Our ebooks have tons of Web links in them, and for a long time, one of the most tedious production tasks was verifying that the links were still valid since the author added them in the manuscript. In an effort to simplify this task, I came up with the following process.
Unfortunately for those trying to replicate it, my process relies on an expensive plug-in, the $699 Aerialist Pro from ARTS PDF. I initially purchased Aerialist Pro because it can generate PDF links from page numbers to the associated pages in a PDF; I used it to link up all the page numbers in the index of the ebook version of iPhoto ’08: Visual QuickStart Guide. That task would have taken many hours using the astonishingly bad linking tool in Acrobat Professional 8, so I was able to justify the price. On the Mac, Aerialist Pro runs only in Acrobat
Professional 7, so I was glad I kept that version around, and copies still seem to be available via Amazon.com.
Aerialist Pro has other useful features, including the capability to produce a report listing all external links, which gave me what I needed to develop the rest of my process. (Unhappily, another Aerialist Pro feature that I would love to use – the capability to set link properties like zoom level and appearance en masse – turns out to have a bug that causes problems with documents viewed in Continuous mode. ARTS PDF has confirmed the bug, and I hope they fix it, along with enabling Aerialist Pro to work inside Acrobat Professional 8.)
Aerialist Pro’s external link report is itself a PDF, so my first step is to save the report from Acrobat as a plain text file, called Dependency Report.txt (the extension isn’t optional). But in the end, I need a .html file, so I set up Noodlesoft’s Hazel to look for a file called Dependency Report.txt in a specific folder, rename it uniquely and with a .html extension, and open it in BBEdit.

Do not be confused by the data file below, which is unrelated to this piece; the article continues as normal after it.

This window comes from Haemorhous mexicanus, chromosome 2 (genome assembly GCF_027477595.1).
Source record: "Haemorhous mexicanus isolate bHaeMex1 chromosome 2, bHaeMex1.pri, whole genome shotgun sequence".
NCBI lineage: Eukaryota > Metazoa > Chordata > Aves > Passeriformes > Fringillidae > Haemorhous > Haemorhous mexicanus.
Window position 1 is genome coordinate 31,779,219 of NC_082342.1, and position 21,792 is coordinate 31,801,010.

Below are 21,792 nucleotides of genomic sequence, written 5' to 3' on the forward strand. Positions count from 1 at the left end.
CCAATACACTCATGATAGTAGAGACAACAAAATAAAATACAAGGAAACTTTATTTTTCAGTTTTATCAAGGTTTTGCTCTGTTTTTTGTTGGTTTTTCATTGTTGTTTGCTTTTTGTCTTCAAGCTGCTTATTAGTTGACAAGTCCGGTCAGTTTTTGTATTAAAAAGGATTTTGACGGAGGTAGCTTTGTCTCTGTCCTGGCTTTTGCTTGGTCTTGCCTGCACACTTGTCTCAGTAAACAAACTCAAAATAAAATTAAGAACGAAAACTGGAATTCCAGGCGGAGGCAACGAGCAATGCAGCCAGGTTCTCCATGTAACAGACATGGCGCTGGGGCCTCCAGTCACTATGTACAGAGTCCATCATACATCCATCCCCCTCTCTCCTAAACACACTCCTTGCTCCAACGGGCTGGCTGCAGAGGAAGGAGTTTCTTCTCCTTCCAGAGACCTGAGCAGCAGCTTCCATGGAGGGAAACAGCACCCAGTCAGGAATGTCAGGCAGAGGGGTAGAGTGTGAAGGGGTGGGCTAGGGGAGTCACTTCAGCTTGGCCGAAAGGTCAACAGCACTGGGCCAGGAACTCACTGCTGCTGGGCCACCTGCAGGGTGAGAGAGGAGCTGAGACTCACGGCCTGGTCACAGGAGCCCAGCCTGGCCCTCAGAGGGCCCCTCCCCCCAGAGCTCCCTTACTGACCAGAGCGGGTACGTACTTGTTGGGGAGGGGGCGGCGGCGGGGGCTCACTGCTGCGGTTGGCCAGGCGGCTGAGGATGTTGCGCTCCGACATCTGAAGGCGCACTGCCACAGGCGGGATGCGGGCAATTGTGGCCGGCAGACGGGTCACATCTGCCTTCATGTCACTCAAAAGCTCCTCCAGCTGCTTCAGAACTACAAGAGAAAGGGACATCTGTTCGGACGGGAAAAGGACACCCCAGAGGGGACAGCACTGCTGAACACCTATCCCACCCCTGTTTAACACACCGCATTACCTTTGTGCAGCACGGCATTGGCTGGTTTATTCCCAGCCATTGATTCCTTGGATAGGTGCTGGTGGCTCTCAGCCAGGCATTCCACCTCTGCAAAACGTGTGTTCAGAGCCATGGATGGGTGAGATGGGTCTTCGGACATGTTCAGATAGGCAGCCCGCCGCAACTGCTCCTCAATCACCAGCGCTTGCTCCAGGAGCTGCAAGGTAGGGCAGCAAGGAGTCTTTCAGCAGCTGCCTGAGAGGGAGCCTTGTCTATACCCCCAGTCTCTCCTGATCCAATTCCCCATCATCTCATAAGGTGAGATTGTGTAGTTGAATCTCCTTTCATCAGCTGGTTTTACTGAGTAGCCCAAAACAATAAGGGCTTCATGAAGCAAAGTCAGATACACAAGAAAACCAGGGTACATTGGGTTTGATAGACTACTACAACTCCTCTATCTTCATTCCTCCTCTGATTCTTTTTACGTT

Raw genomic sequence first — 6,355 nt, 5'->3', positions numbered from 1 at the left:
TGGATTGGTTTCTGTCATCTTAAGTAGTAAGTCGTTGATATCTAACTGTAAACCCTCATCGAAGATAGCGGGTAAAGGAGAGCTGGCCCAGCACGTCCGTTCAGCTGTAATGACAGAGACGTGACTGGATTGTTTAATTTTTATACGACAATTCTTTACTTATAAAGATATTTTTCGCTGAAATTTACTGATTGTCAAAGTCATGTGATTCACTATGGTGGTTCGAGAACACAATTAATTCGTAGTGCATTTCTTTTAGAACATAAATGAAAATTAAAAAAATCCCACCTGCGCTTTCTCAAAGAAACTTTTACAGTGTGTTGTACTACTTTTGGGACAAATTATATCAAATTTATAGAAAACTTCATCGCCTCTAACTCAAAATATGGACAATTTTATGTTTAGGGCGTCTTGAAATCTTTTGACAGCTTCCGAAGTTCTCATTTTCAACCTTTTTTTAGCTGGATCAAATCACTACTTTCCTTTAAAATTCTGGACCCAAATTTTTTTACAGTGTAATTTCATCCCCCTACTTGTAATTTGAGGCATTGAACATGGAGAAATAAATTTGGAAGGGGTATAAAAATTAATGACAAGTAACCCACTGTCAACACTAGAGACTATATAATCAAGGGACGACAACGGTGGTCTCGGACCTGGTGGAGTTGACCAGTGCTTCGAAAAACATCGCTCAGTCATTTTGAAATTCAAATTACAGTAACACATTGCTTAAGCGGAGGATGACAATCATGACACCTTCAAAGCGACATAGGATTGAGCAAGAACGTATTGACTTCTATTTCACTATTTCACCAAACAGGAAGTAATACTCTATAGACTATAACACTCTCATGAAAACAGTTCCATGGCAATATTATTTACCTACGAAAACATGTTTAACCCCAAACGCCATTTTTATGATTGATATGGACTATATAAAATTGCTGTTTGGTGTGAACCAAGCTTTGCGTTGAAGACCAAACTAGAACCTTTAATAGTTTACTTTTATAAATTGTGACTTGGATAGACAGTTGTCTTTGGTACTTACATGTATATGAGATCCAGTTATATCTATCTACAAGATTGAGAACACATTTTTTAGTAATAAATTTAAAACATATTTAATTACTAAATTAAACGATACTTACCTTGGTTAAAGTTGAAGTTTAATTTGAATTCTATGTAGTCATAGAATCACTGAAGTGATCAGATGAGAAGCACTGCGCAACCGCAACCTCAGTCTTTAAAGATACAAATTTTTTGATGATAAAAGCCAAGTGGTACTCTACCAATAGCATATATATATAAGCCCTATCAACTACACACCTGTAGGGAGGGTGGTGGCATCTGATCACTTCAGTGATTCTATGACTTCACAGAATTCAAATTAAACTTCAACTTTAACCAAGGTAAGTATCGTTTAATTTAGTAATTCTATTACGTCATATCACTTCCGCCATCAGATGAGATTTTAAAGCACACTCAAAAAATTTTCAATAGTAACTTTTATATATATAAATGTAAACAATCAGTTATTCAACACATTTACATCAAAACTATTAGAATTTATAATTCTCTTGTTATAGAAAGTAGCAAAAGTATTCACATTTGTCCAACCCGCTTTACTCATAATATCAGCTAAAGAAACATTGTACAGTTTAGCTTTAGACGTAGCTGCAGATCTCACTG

Once I have the file in BBEdit, I run a text factory that takes the rather plain output from Aerialist Pro, strips out the cosmetic parts, and turns all of the links into proper HREFs. It’s a lot of grep pattern matching, and while it wasn’t trivial to create, it wasn’t all that hard.
The next trick is to check all the links. After much searching and testing, I found a $25 utility called Braxton’s Link Tester (BLT) that does a nice job of checking links and reporting back on which ones have problems. After running the BBEdit text factory and saving the file, I drag the file’s proxy icon (the little icon in the title bar of every window; just click, hold, and drag to use it just as though you were dragging the file’s Finder icon) to BLT’s Dock icon. In BLT, I then click the Check Links button and go do something else for a few minutes while it visits all the links.
What I like about BLT is that it’s easy to deselect the green checkmark tab that shows all the good links, since I don’t care about those, and focus in on broken links (for the screenshot below, I left the good ones showing). BLT goes beyond a simple thumbs-up/thumbs-down display, identifying failed links, forbidden links, links that time out, links forbidden by robots.txt, server errors, email links that must be verified manually, and protocols that BLT doesn’t recognize.
Most of the time there are only a couple of broken links, if any, and then it’s just a matter of going back into the original Word document and the working PDF file and either removing the links or replacing them with correct links.
I won’t pretend this is the only way to automate link checking. It might be possible, for instance, to write an AppleScript that would identify and check the links, reporting back on which ones had troubles. But I do hope this will give you a sense of how you might be able to eliminate a manual step in producing PDF files that work as they should.